An algaecide is a powder that you spray on weeds to kill them instantly. He dies, and throwing away your stones, he will easily pull you out of the pool.
Remember: Dead algae become food for new algae, so you need to remove a lot of debris from the pool after treatment. Using an algaecide will not prevent new algae from growing, so make sure you add enough plants to your pond to absorb nutrients from your algae feeding water.
One last note about algaecide: Treat algaecide differently than aquatic algaecide. Most aquatic algaecides do not work in cold water and we do not recommend them during the warmer months.
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Add regular doses of cold water beneficial bacteria to keep your water healthy for your fish and help break down waste. These bacteria are specially designed to work when the water is too cold for the bacteria to survive.
Aerate the pool. The best way to do this is to add an aerator. Running water – if you want to have yours turned on at the right time – can also help.
The pool should not be full of ice. While the blower keeps the hole open in the winter, you can also add a deicer for added protection. If the pool is frozen, pour a bowl of hot water over it or place it on top of the ice to slowly thaw the gas exchange hole.
Fish will not eat if the water temperature is below 55 degrees. Fish go into a sleepless state called torpor during the cold months. Any food you add to cold water, or do not eat in your stomach, or bad fish, or sink to the bottom of the pool, the quality of the water is bad.
Keeping Your Pond Clear, Clean And Healthy
Most winter snow problems will work. If you’re still suffering from green water or string algae in late summer, however, you should take some precautions.
Seasonal algae control starts with adding more plants to your tank and regular doses of beneficial bacteria. If nothing seems to work, you need to update your filter. When you mix fish with water and sun, algae is more reliable. Most of the problems with algae are that people don’t want to look and it doesn’t affect the health of the fish. Learn how to remove algae from a pond without harming fish in quick and easy steps.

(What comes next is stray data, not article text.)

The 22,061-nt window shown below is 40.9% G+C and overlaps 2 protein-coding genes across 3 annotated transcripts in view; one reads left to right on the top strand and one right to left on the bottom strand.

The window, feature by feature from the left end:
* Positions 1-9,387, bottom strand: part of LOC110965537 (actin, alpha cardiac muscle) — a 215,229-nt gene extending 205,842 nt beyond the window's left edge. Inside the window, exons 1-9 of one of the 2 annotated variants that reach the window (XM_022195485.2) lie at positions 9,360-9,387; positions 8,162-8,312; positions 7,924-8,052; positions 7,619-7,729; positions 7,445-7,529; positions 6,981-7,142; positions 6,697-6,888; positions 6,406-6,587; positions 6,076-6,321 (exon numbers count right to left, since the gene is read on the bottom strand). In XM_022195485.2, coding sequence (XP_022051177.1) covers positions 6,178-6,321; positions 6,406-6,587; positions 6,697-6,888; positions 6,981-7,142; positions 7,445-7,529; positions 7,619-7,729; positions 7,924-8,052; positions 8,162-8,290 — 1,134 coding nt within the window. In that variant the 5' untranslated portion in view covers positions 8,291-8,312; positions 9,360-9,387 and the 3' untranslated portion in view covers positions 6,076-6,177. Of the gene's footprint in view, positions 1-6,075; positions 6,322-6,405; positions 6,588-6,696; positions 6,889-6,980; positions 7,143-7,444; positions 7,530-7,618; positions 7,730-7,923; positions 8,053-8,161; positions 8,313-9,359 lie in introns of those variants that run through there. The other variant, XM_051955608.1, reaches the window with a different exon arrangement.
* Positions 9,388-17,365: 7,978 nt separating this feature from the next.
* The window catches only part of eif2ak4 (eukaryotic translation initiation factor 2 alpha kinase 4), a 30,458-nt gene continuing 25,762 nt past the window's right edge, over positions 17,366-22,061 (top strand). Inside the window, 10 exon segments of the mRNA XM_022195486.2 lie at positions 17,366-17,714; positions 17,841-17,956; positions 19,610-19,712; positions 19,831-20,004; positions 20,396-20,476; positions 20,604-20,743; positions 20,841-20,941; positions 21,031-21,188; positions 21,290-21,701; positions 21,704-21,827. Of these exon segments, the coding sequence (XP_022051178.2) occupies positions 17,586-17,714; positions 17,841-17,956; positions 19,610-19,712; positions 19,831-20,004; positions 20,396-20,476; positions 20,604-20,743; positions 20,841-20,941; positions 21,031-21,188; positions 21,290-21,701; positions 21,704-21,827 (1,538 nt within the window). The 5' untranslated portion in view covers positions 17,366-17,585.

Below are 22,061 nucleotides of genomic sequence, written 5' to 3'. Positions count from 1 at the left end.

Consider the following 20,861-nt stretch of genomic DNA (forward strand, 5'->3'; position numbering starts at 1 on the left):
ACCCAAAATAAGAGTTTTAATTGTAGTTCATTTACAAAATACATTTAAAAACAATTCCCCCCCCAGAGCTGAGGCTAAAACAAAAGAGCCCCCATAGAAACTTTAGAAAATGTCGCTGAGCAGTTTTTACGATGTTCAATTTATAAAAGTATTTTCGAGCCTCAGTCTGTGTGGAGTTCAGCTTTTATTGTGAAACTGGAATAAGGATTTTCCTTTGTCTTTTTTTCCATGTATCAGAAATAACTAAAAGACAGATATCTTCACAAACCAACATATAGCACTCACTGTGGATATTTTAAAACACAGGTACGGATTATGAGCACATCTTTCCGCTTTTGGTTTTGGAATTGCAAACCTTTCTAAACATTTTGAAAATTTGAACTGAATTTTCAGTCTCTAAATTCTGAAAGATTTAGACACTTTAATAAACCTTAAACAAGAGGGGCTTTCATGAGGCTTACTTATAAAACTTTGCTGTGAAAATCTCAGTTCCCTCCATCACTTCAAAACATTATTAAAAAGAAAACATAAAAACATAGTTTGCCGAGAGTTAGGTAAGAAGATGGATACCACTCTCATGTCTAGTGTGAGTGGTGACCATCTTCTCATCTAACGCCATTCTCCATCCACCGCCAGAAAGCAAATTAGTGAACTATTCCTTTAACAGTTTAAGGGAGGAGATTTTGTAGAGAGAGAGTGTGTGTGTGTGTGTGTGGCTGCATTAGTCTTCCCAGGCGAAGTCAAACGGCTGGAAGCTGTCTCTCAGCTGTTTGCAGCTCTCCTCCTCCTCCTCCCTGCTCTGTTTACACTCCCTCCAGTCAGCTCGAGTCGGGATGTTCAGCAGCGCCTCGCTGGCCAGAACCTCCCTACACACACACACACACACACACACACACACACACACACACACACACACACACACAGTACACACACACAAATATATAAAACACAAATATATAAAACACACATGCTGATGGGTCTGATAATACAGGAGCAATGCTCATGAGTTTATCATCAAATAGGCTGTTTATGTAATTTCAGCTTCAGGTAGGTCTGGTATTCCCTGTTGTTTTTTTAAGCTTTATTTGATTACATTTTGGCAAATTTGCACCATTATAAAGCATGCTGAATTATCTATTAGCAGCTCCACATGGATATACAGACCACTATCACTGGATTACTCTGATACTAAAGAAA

Please complete the first step before I continue! There are different ways to remove algae depending on the species present in your pool!
WARNING: DO NOT just pour the algaecide in! This can cause serious problems for your fish and only temporarily solve the problem!
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The best way to get rid of green algae is with UV light. This will zap the suspended algae all the time and not harm your fish in any way. When you start to reverse, your pool will go from green to brown or gray. This is caused by the suspension of dead algae. You can add a sieve or other coarse material to help remove dead algae quickly, but it will settle over time. Do not use “cleaners” that can kill fish and algae. Once a year you need to replace the UV bulb to keep it working properly.
You won’t see this answer, but you get a rake! So the best way to remove algae is manual removal. Make sure you use the same plastic as the rubber liner for your tank. Concrete feed? You can use a heavy shovel. It is recommended to combine this with a UV bulb and barley straw to prevent string algae from getting worse.
Sorry folks, but it’s the same as above, get a rake. Manual removal is the best option for this type of algae. Not your bag? Call the company’s reliable support or they will drop the next child $20.
The best way to control an algae problem is to remove the food. Phosphates are usually present in your water source and there is not much you can do about it. Nitrates are the last part of your nitrogen, so if you feed a lot of fish or a high protein diet, you can raise your nitrates. Here’s some information on feeding your koi to make sure you don’t make the algae problem worse. And the protein in the food, as much as the diet could provide. Learn how to feed your koi here.
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Lots of sun and lots of seaweed. If possible, add sunscreen or an umbrella